Sponsored By

Degate parts in the mold with inserts

August 23, 2008

2 Min Read
Degate parts in the mold with inserts

A retrofittable product, the FlushTrim insert, is designed to provide a simple means to separate edge-gated parts from their runners while the parts and runner systems are still in the mold. The inserts are precision machined from hardened tool steel for long life, and they are interchangeable for resurfacing or replacement. Available in three main sizes and a variety of gate openings, they each require a stepped retaining pin and bushing.

For installation, receiving pockets are sunk into the A and B plates and a stepped hole is drilled for the retaining pin. The pin is then inserted into the B plate and moved beyond the face of the mold to receive the insert. Then the pin and insert are pushed into place in the mold, and the bushing is fastened to the pin to retain the in-mold assembly. A large ejector pin close to the insert is used to distribute the degating force over a large area of the part. Adequate distance between the runner and the insert is required to allow the tab to deflect upon ejection and degating.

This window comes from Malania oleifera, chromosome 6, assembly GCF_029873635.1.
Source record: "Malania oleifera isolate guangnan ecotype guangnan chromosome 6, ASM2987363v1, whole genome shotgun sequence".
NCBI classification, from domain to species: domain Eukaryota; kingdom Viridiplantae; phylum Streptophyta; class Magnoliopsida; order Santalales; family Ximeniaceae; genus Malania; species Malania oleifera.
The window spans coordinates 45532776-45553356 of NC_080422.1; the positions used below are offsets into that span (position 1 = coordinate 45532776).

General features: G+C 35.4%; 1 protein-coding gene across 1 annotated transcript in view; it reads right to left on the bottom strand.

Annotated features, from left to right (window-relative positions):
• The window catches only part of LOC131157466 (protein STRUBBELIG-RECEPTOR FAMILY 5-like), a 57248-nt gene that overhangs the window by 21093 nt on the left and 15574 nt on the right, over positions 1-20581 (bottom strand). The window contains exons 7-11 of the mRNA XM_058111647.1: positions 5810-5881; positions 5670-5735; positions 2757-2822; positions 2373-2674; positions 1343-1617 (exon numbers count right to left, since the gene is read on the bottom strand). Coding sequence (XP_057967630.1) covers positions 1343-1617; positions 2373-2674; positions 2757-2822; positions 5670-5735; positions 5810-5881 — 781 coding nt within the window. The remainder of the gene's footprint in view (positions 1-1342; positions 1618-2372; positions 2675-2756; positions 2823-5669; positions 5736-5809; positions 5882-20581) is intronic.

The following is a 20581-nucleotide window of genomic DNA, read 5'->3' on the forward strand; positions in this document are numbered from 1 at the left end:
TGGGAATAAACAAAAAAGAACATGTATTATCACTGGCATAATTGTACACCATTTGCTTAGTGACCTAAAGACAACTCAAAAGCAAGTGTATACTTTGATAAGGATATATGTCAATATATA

Here?s how it works: The FlushTrim insert remains stationary in the mold. As the ejector pins move forward, the gate is sheared at the part cavity wall by the sharp edge of the insert. The tab connecting the runner and the cavity is deflected by the insert (see illustration). With a cored part, the retaining pin must be able to clear the core during insert installation so the insert can mate with holding features on the end of the pin. The face of the insert should be in the line of draw; otherwise, the part surface may be marked during ejection.

When degating on a curved surface, a maximum of .5 mm of material can be removed from the insert to accommodate the part?s curvature. Tapered straight and curved seal-offs to properly seat the insert into the mold are required. When degating on curved, cored surfaces, all of the above procedures must be followed.

For optimum gate trim quality, the manufacturer recommends machining the ejector pin to provide a flat close to the FlushTrim insert. This small gap improves the shearing action during ejection, resulting in a cleaner trim. International patents are pending on FlushTrim inserts. They are presently being field tested, and prices have yet to be determined.?Carl Kirkland

Cavity Balancing Systems
Kitchener, ON
Phone: (519) 571-0204
Fax: (519) 570-9824
E-mail: [email protected]

Sign up for the PlasticsToday NewsFeed newsletter.

You May Also Like